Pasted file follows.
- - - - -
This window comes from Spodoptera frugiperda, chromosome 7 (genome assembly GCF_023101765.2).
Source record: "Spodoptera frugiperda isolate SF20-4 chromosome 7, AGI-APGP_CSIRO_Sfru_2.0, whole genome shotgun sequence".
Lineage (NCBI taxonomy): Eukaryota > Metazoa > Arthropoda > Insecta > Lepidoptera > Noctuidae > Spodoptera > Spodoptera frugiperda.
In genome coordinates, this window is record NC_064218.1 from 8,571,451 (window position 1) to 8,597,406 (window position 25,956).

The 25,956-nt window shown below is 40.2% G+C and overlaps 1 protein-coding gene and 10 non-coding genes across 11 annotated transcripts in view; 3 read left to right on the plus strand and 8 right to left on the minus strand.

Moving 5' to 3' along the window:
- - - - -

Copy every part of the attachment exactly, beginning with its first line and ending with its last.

This window comes from Spodoptera frugiperda, chromosome 7 (genome assembly GCF_023101765.2).
Source record: "Spodoptera frugiperda isolate SF20-4 chromosome 7, AGI-APGP_CSIRO_Sfru_2.0, whole genome shotgun sequence".
Lineage (NCBI taxonomy): Eukaryota > Metazoa > Arthropoda > Insecta > Lepidoptera > Noctuidae > Spodoptera > Spodoptera frugiperda.
In genome coordinates, this window is record NC_064218.1 from 8,571,451 (window position 1) to 8,597,406 (window position 25,956).

The 25,956-nt window shown below is 40.2% G+C and overlaps 1 protein-coding gene and 10 non-coding genes across 11 annotated transcripts in view; 3 read left to right on the plus strand and 8 right to left on the minus strand.

Moving 5' to 3' along the window: